`filt2` documentation

The `filt2` function performs a highpass, lowpass, bandpass, or bandstop 2D gaussian filter on gridded data such as topographic, atmospheric, oceanographic, or any kind of geospatial data. This function is designed to make it easy to remove features longer or shorter than a given characteristic wavelength. The input grid *can* contain NaNs!

## Contents

## Syntax

Zf = filt2(Z,res,lambda,filtertype)

## Description

`Zf = filt2(Z,res,lambda,filtertype)` filters 2D dataset `Z` that has resolution `res`, to an approximate wavelength `lambda`. If the `filtertype` is `'lp'` or `'hp'` for lowpass or highpass, `lambda` must be a scalar value. If the `filtertype` is `'bp'` or `'bs'` for bandpass or bandstop, `lambda` must be a two-element array of the two cutoff wavelengths.

## Explanation of this type of filter

There are many ways to filter a cat. The approach implemented by `filt2` is less complex than a 2D FFT, but slightly more nuanced than a simple 2D moving average.

If you have a data matrix `Z` and you want to create a 2D lowpass-filtered matrix `Zlow`, a common way to do it is to fill each pixel in `Zlow` with the average value of all the nearby pixels in `Z`. You might specify a box size, say, 25 pixels by 25 pixels, and go down each row and column of `Zlow`, filling it with the average value of all the 25 by 25 surrounding pixels from `Z`. That approach effectively gets rid of the high-frequency noise, but it's a bit inelegant because a pixel 12 pixels away from the center of the box contributes just as much to the filtered center pixel value as the center pixel itself. Further, a moving square has contributions from corners, which are 1.4 times farther away from the center than the top or side pixels. It often makes more sense to use a weighting system that is symmetric about the center pixel, where pixels close to the center contribute more than the faraway pixels.

The 2D moving gaussian window implemented by `filt2` is similar to a moving 2D square window, but the contribution of each pixel is weighted by a gaussian curve which is symmetric about the center pixel. So where the weighting of a moving square window would look like a box in 3D space, a gaussian window looks more like a rounded cone shape. Here's the weighting curve generated by `filt2` if you give it a cutoff wavelength of 10 km and a for a 200 m resolution dataset:

lambda = 10; % cutoff "wavelength" in kilometers res = 0.2; % 200 m resolution of dataset % Define standard deviation of gaussian curve: sigma = (lambda/res) /(2*pi); % Create the 2D gaussian curve: f = fspecial('gaussian',2*ceil(2.6*sigma)+1,sigma); surf(f) axis tight xlabel 'pixels' ylabel 'pixels' zlabel 'weight in moving average'

The value `sigma` here is about 8 pixels, at which point the weighting is about 0.6 times the amplitude of the center.

## Example

Consider a 100 km by 100 km elevation dataset that has a resolution of 200 m. It has some long 25 km wavelength features aligned with north/south direction, some short ~5 km features oriented diagonally, and a considerable amount of random noise. There's also a block of missing data. Here's what your datset looks like:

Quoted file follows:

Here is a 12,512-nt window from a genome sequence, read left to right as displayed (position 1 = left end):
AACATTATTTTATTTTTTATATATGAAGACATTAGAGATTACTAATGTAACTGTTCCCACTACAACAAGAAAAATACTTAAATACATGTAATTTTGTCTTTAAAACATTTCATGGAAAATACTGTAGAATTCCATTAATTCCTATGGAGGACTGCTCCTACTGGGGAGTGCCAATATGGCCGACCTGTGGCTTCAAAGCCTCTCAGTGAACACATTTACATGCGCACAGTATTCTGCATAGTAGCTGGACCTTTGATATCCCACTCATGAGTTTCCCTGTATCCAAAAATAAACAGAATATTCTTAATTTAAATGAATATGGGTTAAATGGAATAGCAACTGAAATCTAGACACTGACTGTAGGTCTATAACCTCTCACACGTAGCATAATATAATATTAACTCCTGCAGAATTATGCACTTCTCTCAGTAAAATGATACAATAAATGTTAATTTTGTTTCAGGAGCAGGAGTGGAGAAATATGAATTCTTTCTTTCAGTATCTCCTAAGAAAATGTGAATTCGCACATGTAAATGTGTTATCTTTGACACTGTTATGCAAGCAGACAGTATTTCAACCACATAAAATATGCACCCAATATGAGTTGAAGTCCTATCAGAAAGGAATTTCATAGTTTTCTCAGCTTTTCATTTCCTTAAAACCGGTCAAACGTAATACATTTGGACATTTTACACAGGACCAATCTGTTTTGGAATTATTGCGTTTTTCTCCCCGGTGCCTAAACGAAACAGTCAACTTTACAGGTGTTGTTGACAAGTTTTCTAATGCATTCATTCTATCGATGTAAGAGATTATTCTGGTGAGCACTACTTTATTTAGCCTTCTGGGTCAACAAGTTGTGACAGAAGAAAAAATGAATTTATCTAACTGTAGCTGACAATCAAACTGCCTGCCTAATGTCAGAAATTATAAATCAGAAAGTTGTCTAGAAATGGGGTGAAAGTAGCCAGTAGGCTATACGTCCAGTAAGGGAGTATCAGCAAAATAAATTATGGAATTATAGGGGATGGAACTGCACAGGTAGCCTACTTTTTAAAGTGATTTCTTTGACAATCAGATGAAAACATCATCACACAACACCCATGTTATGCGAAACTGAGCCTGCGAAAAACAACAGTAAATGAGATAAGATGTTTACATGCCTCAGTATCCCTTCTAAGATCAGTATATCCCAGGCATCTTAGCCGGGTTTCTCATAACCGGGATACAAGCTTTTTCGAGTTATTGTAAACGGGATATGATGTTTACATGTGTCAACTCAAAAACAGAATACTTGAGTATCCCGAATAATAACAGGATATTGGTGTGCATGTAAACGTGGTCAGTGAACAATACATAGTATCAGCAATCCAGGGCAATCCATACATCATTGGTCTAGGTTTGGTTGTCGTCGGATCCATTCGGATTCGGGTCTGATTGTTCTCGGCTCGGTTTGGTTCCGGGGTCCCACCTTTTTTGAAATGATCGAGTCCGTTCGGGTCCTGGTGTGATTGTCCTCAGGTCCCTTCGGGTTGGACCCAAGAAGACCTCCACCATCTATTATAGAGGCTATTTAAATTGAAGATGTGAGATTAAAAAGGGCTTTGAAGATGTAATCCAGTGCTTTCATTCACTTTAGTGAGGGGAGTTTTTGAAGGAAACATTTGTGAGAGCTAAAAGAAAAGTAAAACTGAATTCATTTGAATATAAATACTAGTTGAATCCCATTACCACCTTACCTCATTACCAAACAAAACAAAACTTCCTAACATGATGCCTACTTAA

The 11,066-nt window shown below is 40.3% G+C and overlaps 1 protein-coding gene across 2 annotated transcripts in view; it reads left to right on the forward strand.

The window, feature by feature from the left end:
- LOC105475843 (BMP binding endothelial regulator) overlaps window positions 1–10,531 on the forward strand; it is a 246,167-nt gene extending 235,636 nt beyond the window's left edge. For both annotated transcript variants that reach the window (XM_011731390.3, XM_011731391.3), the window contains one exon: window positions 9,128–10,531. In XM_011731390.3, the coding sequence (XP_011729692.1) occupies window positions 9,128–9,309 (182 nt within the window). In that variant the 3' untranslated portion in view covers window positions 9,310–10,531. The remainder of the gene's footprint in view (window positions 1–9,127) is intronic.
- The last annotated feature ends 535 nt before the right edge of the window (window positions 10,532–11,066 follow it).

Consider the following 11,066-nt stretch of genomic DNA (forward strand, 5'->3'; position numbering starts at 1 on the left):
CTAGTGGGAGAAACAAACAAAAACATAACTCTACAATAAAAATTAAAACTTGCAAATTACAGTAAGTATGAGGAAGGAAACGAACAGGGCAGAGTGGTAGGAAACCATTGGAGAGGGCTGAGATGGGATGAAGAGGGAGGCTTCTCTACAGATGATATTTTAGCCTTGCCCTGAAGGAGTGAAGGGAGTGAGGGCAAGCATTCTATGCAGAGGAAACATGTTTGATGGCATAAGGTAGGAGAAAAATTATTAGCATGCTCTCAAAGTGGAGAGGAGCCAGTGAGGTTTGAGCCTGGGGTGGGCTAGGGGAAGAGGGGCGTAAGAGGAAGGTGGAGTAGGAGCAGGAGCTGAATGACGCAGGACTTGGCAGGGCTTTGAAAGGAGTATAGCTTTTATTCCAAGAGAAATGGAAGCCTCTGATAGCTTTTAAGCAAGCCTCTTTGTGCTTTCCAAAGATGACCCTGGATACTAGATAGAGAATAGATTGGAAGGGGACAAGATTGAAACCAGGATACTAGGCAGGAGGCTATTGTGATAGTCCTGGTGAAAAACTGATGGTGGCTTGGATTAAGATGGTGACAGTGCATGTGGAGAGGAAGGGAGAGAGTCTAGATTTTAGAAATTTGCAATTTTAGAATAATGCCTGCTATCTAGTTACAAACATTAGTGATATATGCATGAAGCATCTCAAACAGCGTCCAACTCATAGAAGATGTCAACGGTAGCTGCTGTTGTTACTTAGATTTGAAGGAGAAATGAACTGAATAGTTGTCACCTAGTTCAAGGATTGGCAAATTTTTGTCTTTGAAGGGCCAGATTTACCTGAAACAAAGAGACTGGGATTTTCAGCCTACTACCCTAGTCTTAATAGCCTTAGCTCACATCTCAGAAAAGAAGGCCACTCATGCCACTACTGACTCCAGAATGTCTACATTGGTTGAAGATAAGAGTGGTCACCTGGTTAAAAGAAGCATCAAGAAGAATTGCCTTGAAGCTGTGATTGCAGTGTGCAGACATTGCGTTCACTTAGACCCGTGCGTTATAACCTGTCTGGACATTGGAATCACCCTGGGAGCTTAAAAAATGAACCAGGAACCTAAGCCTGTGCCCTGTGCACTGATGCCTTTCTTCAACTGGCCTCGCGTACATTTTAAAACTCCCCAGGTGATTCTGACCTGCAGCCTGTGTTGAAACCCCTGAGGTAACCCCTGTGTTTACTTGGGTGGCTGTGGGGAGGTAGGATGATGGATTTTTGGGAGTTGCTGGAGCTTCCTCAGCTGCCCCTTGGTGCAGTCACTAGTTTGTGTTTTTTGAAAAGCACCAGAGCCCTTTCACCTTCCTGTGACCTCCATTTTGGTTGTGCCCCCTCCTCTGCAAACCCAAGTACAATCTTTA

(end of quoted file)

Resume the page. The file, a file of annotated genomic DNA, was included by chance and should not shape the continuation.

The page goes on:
res = 0.2; % 200 m resolution x = 0:res:100; % eastings from 0 to 100 km y = 0:res:100; % northings from 0 to 100 km [X,Y] = meshgrid(x,y); % Z contains 25 km features, ~5 km diagonal features, and noise: Z = cos(2*pi*X/25)+cos(2*pi*(X+Y)/7)+randn(size(X)); % Z also has some missing data: Z(100:120,100:120) = nan; imagesc(x,y,Z); axis xy image caxis([-1 1]) title ' original Z matrix ' xlabel ' eastings (km) ' ylabel ' northings (km) '

Filter out all features that are shorter than about 15 km:

Zlow = filt2(Z,res,15,'lp'); imagesc(x,y,Zlow); axis xy image caxis([-1 1]) title ' 15 km lowpass filtered Z matrix ' xlabel ' eastings (km) ' ylabel ' northings (km) '

Similarly, filter out all features that are *longer* than 15 km:

Zhi = filt2(Z,res,15,'hp'); imagesc(x,y,Zhi); axis xy image caxis([-1 1]) title ' 15 km highpass filtered Z matrix ' xlabel ' eastings (km) ' ylabel ' northings (km) '

Or we can keep only the diagonal lines by removing the long 25 km wavelength features and removing the short-wavelength speckle noise: This is where you'll see it becomes a balancing act--tinker with the wavelengths and you'll realize the wider the bandpass region, the more noise gets through, but the more signal gets through too. Tighten up the bandpass region and you'll also be filtering out some of the 5 km wavelengths we want to keep because this filter does not have a sharp cutoff frequency:

Zbp = filt2(Z,res,[4 7],'bp'); imagesc(x,y,Zbp); axis xy image caxis([-1 1]) title ' 4 to 7 km bandpass filtered Z matrix ' xlabel ' eastings (km) ' ylabel ' northings (km) '

Similar to the bandpass filter, we can use a bandstop filter to get rid of the 5 km wavelength diagonal features:

Zbs = filt2(Z,res,[3 12],'bs'); imagesc(x,y,Zbs); axis xy image caxis([-1 1]) title ' 3 to 12 km bandstop filtered Z matrix ' xlabel ' eastings (km) ' ylabel ' northings (km) '

## Author Info

This function was written by Chad A. Greene of the University of Texas Institute for Geophysics in November 2016; however, all I did was repackage Carlos Adrian Vargas Aguilera's superb `ndnanfilter` function to make it a little easier to use for this specific application. Many thanks to Carlos for his well-thought-out code and clear documentation.